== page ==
Sarah Ann Myers
Minda Campbell Matilda McIver
Isaac Dujour Nancy Odingsell
Mary Dungees Margaret Reed
Samuel Garey Susan Sheftall
Sarah Harris Elizabeth Taylor
Elizabeth Harris Susan Taylor
Manan Harris Nancy Williams, Est. of
Isabella Kirk Eliza Wallace
Jane Kirk Jane Wallace
Julia P. Baker
Mary Jane McCormick
Susan Ann Bourquin Margaret Moultree
Adriana Boyd William Odingsell
Mary Jane Boyd Sarah Odingsell
Mary Ann Buster Sally Robinson
Eliza Claghorn Amanda Rose
Mary Cooper Thomas R. Scott
Susan Denaler Sarah Ann Sharpe
Elizabeth Greene Julia Thompson
Susan Harden Emily Williams, Est. of
Henry Jenks Eliza Willy [?]
Francis McCarty Ann Willy [?]
If payments are not made on or before the 15th day of February inst., the ordinance will be enforced.
Thomas S. Wayne,
REPUBLICAN, February 6, 1862, p. 2, c. 1
First Regiment State Troops.--An interesting ceremony took place yesterday, at Camp Harkie, five miles up the Central Railroad, being the presentation of a Beauregard Battle Flag to the First Regiment Georgia Army, by a young lady of this city. The occasion was a most interesting one, and we shall allude to it more particularly in our next issue.
REPUBLICAN, February 7, 1862, p. 2, c. 1
Regiment State Troops—Flag Presentation.
Camp Harkie, on the Central Railroad, presented a lively scene Wednesday
last. By the polite invitation of
the officers of the First Regiment, a considerable number of ladies and
gentlemen repaired to the encampment to partake of their hospitalities and
witness the presentation of a Battle Flag to the Regiment by Miss Carrie Bell
Sinclair, of this city. The
Regiment—which is one of the very best in the service, whether we regard
discipline, drill, or the appearance of the troops—among other
accomplishments, boasts of a goodly number of fiddlers, who enabled the company
to while away the morning hours with a country dance.
A very excellent dinner, provided we learn by the wives of the officers,
who are now on a visit to the camp, followed next in order, after which the
Regiment was formed on the parade ground preparatory to the presentation
The flag was a very beautiful one, of silk, and most tastefully wrought by the hands of the fair donor. Miss Sinclair presented it in person, accompanied with a very handsome and patriotic address, which was gallantly responded to by Sergeant Major R. D. Chapman, in behalf of the Regiment. The addresses have been furnished to us by the officers of the Regiment with the request that we give them a place in our columns. We cheerfully comply, and they will be found annexed:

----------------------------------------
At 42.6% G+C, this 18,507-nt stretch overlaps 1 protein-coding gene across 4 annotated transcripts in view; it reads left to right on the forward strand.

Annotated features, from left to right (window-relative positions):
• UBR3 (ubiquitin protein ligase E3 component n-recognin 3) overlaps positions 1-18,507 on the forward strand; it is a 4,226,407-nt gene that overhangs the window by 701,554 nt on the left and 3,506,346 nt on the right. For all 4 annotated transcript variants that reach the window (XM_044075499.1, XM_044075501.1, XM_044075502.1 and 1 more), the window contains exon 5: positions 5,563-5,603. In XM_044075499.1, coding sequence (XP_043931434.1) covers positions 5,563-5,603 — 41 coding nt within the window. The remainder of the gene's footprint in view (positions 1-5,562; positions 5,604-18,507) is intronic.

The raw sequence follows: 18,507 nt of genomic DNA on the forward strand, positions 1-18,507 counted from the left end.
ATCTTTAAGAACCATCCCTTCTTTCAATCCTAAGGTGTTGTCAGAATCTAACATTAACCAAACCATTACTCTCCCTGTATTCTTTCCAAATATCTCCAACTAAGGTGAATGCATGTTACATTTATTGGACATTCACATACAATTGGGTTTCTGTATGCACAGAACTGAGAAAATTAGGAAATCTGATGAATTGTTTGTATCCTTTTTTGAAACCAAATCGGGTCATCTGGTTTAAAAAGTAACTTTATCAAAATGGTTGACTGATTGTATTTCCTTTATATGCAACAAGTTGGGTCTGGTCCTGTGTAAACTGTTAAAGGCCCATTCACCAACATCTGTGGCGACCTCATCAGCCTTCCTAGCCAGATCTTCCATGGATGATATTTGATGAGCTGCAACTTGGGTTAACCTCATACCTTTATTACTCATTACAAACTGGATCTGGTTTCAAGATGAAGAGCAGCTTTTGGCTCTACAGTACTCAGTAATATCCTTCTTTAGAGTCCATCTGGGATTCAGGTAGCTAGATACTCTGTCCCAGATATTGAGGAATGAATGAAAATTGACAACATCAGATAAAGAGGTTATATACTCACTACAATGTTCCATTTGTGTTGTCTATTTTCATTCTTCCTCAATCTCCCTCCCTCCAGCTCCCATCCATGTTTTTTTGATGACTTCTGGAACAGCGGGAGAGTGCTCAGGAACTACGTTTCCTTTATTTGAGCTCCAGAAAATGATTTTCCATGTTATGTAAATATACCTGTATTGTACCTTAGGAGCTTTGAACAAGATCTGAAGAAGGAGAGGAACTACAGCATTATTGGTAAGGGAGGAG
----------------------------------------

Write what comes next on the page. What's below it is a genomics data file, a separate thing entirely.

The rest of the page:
of Miss Sinclair.
Gentlemen of the
In presenting you with this banner, the emblem of Power, Justice and Liberty, need I tell you that a spirit of pride and patriotism has prompted me to the deed?
Feeling a deep interest in the cause of the South, and proud of the boys of my native State to whose care I now commit this sacred ensign, I have woven these bright colors together, and as star after star has been added, prayed that such might be emblazoned in glory, that it might float in triumph over our land, a terror to our foes, and the pride of every Southern heart.
Unlike the stars and bars, our battle flag has yet won but few laurels, nor has it been made sacred to us by a bloody baptism. But it will yet float victorious over the battle field, and return to our sunny home with many a bright garland around it. I might point you to the battlefield and tell you how proudly the flag of the South has floated there, and in what brave hands it has been borne; but the victory of Fort Moultrie is still fresh in your memory, and the glory of Manassas still written upon its folds. The wreathes twined 'round it by the brave sons of the South have not yet withered, nor has the star of our glory grown dim.
What eye does not kindle with pride as it gazes on that glorious banner? Where is the heart that does not swell with devotion to the cause of Freedom, or the arm that would not strike a blow in defense of Liberty?
The man that would prove as Arnold to his country—the man whose bosom swells not with love for his native land and hatred for its base invaders—the man whose soul is not filled with pride and patriotism as he looks on the blood stained banner of our glorious Southern [about six paragraphs too faded to read, some including poetry]
But I would [illegible] you remember that those for whom you have braved danger have a lover for freedom as strong as that bids you battle for the right. We have not the strength of our hearts in our hands, nor may we answer to the call of the bugle and go with you to the battlefield. It is ours to soften the pillow of sickness, and ministering angels, around the couch of the suffering. Yet, while not forsaking this holy sphere, we may still cling, with true devotion to our country, and make ourselves heroines in the cause of Liberty. We can boast, with pride, the name of Ann C[???], the heroine of Tampico, who, during the Mexican strife, remained alone in a country at war with her nation, and held the Consul House in defiance of the Mexican army; and when they threatened her life if she did not give it up to them, her answer was "Come and take it, but you will only enter it over my dead body." In vain did they try to battle this brave woman, for she did not once blanch; but, with the enemy all around her, hauled down, in their very sight, their flag, and run up the stars and stripes. Georgia may yet produce the one who, with the heroic daring of this brave woman, will plant the flag of the Southern Confederacy in the face of the enemy.
Have you not been urged to deeds of heroism by the encouraging words of a wife, mother, or sister, as, with tears at your parting and prayers for your safety, she bid you go wherever duty took you. [Another long illegible faded out section]
of Sergeant Major Chapman.